Tagging Others on Social Media

taggingHave you noticed how many writers here on LinkedIn and other platforms are tagging others, either at the beginning of their article or in it?

I know the reason is often to alert their network to an article they’ve written that they might not otherwise see, given the limitations of LI’s platform (and probably all the others). Just because we’re first-degree connections doesn’t automatically mean we’ll see your posts, right? I mean, given we could have 30,000 first-degree connections on LinkedIn, it would be impossible to see everything, even if we were on LI 24/7/365.

And not all first-degree connections are equal; we do not interact with everyone — we couldn’t.

I have a little more than 7,000 connections, but do I know them all? Are you kidding? I “know” maybe 200, and I’ve exchanged comments and likes with maybe another 500 or so … but even if I can’t reach every connection individually, I hope I’m helping anyone who sees one or more of my posts.

But here’s my point. We all have a little kid inside us — no matter our age then or now — who was sometimes insecure. Who wanted to belong. Who might not have felt a part of anything. Who might have felt apart from everything and everyone.

Who might have been the last kid chosen for team sports. Every. Single. Time.

And of course we’ve grown beyond that … mostly. I say mostly because at my advanced age, I would hope I had completely grown past that feeling of being left out, and I find now and again I haven’t.

Not completely.

When I see just one or two folks tagged, there’s no pain. They’re being tagged for their expertise or their interest in the topic being discussed. It makes sense to tag someone like John White, MBA, for his expertise in social media marketing,  Consulting Forensic Arborist Joe Samnik for his expertise in all things tree-related, Sarah Elkins for her story-telling expertise, Lynda Spiegel for her resume-creating skills, Heather Younger, J.D., for her employee-loyalty knowledge, Melissa Hughes, Ph.D. for her knowledge of neuroscience, or Beth Sobiloff for her website-building abilities.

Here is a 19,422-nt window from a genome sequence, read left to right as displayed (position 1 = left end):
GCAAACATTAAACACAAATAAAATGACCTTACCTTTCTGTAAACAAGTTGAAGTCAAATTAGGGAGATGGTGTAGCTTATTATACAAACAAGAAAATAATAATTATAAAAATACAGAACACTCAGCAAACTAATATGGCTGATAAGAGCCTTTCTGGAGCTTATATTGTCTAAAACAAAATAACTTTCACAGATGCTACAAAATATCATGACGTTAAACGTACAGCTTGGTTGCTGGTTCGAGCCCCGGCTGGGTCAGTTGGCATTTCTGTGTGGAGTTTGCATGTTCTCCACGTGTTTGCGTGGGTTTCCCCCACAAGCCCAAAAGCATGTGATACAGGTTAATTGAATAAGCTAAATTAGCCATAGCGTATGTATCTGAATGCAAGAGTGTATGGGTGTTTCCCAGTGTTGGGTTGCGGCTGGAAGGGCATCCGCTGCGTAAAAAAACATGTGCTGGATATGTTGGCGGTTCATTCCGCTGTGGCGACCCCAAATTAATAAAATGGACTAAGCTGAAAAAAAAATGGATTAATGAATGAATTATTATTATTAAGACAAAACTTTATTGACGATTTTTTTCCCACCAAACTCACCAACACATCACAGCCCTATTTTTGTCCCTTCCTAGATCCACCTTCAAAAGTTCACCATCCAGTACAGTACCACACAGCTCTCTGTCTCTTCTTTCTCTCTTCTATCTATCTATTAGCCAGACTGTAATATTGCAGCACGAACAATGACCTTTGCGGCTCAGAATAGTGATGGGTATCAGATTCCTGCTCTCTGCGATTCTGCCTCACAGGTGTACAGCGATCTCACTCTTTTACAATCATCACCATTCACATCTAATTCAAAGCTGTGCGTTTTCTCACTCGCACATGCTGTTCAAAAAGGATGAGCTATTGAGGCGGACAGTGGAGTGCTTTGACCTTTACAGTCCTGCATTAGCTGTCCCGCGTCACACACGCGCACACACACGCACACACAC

And see? I stopped there, and I can almost guarantee there will be one or two colleagues wondering … why not me? Why not mention MY name? What am I — chopped liver?

Yes, we’re grownups and we’re professionals, but we’re also humans who want to know we belong. Who want reassurance sometimes that we’re not invisible. Who want to be seen as offering value, especially to close first-degree connections, with whom we interact almost every day.

So the next time any of us is thinking we want to tag 30 or more folks … let’s see if we really need to. And let’s be sure we include those with whom we’ve had a lot of conversations and engagements. Those we’re really connected to beyond the tag of first-degree connection. Those who matter both in the virtual world and the real world.

I value your thoughts.


Oh, and back to knowing others: I met about 25 LI colleagues at Sarah Elkins‘ first No Longer Virtual (NLV) conference in 2017 in Atlanta, and I’ll reconnect with most of those and meet new folks at the NLV conference in Atlanta in February 2019. I believe there are only 20 open spots left for that conference — you might want to register NOW so you don’t lose out.

See? Now that’s a good tag, right? 🙂